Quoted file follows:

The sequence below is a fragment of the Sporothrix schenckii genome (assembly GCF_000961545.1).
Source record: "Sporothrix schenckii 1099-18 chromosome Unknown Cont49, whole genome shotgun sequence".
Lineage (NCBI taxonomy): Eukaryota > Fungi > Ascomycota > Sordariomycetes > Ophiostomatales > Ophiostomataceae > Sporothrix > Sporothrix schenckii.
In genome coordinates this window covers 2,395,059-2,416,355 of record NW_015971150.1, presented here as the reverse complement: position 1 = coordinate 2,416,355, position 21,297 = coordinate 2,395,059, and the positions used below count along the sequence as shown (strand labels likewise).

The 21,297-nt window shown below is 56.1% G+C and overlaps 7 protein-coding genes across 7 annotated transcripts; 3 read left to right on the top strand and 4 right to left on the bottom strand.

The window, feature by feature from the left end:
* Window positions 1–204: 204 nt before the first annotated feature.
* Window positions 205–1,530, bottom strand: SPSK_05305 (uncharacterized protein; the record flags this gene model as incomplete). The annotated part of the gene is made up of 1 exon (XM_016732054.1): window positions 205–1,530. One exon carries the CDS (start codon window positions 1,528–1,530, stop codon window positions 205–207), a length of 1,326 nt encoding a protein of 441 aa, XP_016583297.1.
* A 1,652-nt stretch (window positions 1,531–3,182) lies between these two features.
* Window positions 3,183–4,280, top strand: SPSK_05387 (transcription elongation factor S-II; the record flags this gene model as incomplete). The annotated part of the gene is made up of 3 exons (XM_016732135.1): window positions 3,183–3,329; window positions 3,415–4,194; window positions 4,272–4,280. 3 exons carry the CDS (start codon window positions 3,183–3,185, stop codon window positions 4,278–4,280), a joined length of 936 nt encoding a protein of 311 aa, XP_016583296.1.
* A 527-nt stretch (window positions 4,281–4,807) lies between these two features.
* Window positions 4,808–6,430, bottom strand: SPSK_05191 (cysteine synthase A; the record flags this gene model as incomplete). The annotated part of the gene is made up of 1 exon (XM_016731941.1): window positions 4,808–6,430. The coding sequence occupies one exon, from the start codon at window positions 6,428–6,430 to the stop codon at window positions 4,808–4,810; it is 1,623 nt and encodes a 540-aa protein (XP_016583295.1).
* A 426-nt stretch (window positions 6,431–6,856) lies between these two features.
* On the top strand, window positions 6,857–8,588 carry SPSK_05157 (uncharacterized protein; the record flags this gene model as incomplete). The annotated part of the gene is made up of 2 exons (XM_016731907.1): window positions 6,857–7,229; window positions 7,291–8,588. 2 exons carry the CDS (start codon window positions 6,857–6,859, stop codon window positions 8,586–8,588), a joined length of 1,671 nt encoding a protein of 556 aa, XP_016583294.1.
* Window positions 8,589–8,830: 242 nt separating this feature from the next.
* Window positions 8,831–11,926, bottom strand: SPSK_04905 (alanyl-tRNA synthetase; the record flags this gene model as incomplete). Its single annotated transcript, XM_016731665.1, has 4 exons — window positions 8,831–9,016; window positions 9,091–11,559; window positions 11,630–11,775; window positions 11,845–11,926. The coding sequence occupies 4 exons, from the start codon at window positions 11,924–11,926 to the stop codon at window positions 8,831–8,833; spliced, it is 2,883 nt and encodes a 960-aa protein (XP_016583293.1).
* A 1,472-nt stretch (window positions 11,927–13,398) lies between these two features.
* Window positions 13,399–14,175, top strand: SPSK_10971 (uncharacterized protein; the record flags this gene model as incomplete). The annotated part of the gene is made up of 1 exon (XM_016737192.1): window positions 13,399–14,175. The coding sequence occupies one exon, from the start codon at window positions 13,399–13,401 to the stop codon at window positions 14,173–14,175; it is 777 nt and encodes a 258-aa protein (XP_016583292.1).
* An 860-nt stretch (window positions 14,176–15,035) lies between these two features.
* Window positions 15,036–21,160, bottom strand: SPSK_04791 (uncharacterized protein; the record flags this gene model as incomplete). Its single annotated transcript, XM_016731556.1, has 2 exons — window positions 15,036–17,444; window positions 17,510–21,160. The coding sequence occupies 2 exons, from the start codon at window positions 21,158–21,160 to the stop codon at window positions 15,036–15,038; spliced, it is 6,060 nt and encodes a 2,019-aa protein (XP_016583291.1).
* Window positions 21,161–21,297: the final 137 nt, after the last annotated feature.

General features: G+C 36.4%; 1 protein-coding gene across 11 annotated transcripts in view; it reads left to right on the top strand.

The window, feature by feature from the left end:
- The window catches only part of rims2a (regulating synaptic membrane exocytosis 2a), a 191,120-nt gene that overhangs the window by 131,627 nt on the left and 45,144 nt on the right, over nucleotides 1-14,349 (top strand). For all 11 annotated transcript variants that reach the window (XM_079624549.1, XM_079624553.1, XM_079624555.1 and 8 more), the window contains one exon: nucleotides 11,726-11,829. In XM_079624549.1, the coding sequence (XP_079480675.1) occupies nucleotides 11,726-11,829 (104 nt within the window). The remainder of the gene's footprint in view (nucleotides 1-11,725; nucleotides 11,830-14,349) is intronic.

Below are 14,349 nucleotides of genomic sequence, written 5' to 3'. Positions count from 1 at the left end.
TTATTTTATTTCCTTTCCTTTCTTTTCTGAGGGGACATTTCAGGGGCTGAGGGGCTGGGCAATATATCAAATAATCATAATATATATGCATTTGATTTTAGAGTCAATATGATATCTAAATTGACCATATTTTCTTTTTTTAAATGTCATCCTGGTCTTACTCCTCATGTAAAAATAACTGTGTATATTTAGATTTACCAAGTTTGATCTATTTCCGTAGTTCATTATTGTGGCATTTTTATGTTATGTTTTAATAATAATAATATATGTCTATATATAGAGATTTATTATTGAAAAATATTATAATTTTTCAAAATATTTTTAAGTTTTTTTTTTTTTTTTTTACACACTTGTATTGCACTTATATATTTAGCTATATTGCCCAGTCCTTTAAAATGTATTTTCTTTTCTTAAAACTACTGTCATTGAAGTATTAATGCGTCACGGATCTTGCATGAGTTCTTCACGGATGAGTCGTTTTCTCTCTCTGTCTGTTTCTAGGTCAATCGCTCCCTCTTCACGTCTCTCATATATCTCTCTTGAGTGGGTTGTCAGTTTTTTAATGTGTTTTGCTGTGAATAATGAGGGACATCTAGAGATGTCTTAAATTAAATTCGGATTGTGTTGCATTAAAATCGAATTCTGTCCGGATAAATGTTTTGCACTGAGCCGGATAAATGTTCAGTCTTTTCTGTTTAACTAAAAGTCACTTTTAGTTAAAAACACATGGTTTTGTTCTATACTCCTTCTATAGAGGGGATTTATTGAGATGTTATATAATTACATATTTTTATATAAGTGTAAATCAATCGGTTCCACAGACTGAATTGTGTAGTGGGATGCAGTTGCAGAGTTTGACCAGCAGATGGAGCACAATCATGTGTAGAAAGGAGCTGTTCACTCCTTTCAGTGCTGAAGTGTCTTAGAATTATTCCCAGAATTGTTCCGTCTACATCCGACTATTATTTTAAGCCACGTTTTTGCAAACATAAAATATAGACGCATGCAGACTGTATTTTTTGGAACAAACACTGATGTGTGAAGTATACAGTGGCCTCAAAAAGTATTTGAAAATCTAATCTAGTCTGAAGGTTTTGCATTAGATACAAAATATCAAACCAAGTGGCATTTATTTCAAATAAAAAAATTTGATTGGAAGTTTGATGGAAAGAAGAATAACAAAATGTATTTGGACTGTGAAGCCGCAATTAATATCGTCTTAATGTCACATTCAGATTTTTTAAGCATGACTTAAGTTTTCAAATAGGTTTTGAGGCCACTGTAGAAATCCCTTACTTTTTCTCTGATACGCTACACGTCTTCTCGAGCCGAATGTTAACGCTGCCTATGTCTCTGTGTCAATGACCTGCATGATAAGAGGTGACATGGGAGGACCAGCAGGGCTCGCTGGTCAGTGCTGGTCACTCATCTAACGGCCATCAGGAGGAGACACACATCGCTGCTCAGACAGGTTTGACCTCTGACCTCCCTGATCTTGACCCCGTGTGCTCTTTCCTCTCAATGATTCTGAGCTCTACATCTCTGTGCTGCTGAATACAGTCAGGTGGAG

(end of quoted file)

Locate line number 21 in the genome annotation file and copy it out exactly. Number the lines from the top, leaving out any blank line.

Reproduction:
* Window positions 21,161–21,297: the final 137 nt, after the last annotated feature.